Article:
August 11, 2008
‘Energy Security’ Does Not Justify Kingsnorth
By James Marriott
ThE GREAT gathering of tents that is the Climate Camp is spread across a field midway between the villages of Hoo St Werburgh and High Halstow in north Kent. These two have been farming communities for perhaps 40 generations, but now they are overshadowed by the great hulk of Kingsnorth power station and the electricity pylons that run from it. How was it that the marshes of Hoo - so good for grazing cattle and sheep, so rich in birdlife - were turned into a site for a power station - with its chimneys and access roads, its spoil fields and loading jetties?
In 1951, the Anglo-Iranian Oil Company, later renamed BP, was desperate to build refineries in the UK, as 80 per cent of its refining capacity had just been nationalised by the Iranian state. The British government, which owned the majority shareholding in AIOC, was also deeply concerned about "energy security". Government and company hurriedly developed the largest refinery in Britain, on the Isle Grain, five miles east of Hoo.
The refinery gave birth to two power stations, both built by the Central Electricity Generating Board: in the 1960s the dual-fuelled Kingsnorth, burning coal and oil, and in the 1970s the single- fuelled Grain, burning just oil. Eventually, after 30 years of production the oil refinery began to close. The final chimney was blown down in 1984, but the landscape remained dominated by its children - the two power stations, now owned by E.ON.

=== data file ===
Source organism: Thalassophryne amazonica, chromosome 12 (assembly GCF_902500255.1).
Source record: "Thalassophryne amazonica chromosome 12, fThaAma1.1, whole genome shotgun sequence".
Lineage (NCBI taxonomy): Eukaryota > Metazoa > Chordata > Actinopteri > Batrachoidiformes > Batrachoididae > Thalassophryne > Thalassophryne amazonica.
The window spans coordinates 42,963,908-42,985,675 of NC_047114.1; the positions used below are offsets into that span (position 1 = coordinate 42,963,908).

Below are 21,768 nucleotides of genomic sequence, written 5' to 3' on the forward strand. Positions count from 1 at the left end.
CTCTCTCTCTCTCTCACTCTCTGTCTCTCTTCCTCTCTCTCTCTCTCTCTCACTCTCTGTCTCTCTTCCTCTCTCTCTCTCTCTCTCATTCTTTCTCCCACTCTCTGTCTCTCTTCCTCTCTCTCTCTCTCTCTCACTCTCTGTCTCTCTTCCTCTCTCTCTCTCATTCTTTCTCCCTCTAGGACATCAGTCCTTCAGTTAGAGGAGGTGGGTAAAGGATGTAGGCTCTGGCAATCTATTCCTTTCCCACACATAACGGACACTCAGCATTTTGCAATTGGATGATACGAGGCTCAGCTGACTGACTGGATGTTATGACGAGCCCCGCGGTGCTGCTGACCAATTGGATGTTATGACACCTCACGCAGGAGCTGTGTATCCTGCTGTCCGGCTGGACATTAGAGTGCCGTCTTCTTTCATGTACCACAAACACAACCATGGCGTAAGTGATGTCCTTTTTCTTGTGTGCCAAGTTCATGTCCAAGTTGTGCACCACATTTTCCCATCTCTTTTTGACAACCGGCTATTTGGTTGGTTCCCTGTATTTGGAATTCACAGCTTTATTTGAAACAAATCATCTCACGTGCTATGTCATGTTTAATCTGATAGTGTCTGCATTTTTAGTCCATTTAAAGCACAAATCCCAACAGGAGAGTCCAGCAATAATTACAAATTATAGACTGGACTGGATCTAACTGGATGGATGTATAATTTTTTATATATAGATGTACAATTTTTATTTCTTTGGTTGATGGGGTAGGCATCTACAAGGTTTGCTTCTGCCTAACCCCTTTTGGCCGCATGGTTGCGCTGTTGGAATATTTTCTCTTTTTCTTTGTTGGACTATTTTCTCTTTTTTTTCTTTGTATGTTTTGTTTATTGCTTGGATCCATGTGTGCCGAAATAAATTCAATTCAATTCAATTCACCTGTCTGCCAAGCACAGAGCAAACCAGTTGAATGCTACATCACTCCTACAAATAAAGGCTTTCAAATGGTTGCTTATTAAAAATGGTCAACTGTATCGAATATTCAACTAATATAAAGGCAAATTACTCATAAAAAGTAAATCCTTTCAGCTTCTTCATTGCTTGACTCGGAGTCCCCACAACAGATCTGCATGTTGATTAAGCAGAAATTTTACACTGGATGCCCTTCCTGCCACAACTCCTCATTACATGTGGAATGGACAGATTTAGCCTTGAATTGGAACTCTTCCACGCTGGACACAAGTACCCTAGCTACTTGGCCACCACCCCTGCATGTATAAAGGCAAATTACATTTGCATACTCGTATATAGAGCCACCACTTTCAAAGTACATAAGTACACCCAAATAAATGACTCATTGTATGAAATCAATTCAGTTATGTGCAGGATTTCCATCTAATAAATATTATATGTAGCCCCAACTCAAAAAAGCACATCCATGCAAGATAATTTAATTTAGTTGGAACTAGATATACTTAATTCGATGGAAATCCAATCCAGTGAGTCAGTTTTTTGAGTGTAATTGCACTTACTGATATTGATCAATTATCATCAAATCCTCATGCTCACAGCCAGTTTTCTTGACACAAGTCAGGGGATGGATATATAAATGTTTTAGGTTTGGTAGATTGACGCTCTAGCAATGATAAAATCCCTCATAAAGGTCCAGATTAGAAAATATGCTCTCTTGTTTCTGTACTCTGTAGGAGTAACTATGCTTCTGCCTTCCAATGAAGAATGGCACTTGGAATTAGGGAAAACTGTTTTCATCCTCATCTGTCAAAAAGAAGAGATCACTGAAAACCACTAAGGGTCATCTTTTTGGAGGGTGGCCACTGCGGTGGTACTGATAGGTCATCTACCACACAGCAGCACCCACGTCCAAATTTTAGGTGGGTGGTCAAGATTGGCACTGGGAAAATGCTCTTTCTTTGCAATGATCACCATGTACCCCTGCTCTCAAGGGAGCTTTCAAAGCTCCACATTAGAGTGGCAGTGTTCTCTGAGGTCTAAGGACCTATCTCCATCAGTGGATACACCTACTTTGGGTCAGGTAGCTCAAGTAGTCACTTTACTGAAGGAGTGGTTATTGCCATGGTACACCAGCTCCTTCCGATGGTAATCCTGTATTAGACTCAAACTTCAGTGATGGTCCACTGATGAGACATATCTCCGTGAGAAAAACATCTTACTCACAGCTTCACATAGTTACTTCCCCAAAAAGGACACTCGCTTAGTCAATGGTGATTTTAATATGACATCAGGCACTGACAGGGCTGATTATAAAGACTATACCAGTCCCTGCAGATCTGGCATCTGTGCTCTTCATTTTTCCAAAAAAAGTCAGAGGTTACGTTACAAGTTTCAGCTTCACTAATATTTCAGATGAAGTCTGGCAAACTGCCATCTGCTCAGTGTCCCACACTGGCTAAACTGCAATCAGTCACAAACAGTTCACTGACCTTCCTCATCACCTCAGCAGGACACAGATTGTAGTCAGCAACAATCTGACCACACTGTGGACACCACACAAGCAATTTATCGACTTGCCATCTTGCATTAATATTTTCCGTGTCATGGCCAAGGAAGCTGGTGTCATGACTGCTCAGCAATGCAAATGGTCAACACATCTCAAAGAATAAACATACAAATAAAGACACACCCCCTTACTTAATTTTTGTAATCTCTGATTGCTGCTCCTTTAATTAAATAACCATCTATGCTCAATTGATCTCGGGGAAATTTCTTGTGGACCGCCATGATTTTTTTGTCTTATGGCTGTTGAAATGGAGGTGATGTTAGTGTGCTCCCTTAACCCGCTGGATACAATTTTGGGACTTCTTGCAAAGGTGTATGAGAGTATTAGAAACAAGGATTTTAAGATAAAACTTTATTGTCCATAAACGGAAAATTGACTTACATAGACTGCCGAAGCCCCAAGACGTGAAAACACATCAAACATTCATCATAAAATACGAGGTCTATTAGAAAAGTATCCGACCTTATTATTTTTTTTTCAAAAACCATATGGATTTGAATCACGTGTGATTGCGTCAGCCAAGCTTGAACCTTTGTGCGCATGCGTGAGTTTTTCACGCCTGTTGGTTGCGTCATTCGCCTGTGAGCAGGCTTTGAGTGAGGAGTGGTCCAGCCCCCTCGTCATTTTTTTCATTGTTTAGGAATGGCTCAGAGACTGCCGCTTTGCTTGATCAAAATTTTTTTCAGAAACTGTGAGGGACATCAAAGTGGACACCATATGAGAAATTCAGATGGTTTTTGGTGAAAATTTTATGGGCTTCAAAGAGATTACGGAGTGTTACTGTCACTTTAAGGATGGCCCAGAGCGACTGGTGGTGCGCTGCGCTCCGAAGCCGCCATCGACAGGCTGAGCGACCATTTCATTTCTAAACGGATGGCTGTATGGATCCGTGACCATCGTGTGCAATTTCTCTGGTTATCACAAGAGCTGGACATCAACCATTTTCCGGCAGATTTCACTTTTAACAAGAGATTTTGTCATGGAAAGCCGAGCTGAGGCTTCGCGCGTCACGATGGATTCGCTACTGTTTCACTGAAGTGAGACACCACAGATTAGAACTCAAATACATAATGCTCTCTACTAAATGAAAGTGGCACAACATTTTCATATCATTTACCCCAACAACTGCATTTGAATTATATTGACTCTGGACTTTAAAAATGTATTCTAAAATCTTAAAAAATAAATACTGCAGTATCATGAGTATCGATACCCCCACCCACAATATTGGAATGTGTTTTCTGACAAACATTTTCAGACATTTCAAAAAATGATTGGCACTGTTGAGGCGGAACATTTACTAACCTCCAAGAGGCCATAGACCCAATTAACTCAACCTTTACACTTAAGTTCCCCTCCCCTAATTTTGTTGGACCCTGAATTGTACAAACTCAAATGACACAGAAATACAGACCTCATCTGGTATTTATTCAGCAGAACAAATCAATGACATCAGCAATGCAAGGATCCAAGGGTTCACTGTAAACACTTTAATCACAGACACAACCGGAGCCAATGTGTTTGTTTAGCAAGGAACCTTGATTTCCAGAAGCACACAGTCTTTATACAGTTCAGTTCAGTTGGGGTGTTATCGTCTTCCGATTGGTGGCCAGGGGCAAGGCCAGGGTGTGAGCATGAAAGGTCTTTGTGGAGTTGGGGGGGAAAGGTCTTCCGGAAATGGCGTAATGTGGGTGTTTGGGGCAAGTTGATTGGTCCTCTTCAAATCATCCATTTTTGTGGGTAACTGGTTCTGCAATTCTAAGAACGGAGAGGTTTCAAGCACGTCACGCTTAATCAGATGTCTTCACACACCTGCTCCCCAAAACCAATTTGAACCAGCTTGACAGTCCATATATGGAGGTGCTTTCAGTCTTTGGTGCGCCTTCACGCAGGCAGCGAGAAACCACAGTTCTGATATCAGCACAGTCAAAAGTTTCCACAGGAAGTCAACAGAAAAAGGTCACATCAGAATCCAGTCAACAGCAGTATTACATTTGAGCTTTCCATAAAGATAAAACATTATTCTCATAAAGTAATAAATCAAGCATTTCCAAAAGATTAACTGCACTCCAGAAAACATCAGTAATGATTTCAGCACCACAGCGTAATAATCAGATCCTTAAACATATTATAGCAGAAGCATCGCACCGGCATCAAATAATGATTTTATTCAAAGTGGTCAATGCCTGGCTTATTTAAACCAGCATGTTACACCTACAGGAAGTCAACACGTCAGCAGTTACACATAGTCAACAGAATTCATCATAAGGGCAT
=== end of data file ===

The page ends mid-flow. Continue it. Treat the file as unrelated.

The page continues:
The decisions that radically altered this area were made in the early 1950s, 60s and 70s. All of them were made in the closed rooms of Whitehall and company offices, far from public scrutiny. Over the past few years a similar process has been taking place between E.ON and the government's successive departments responsible for energy. The discussions have focused on the construction of a new coal- fired plant at Kingsnorth - which will emit between six and eight million tons of CO2 every year. More than the projected emissions from Heath-row's planned third runway.
To undertake such a project was bound to be contentious, and both the company and the government have been striving to make the case for Kingsnorth. The arguments centre around "the energy gap", spreading the fear that "the lights will go out". As with 60 years ago, the government is driven by it's concern over "energy security". Whilst the company is driven by the need to generate a profitable return for its institutional shareholders.
But this time the situation is different. The negotiations have been made public, and at the Climate Camp people are demanding that "climate security" should be put before shareholder return, and that "energy security" can be achieved by other means than by burning coal. And to demand that the proposed new power station at Kingsnorth should not be built.
James Marriott is a co-director of Platform and lives near Kingsnorth
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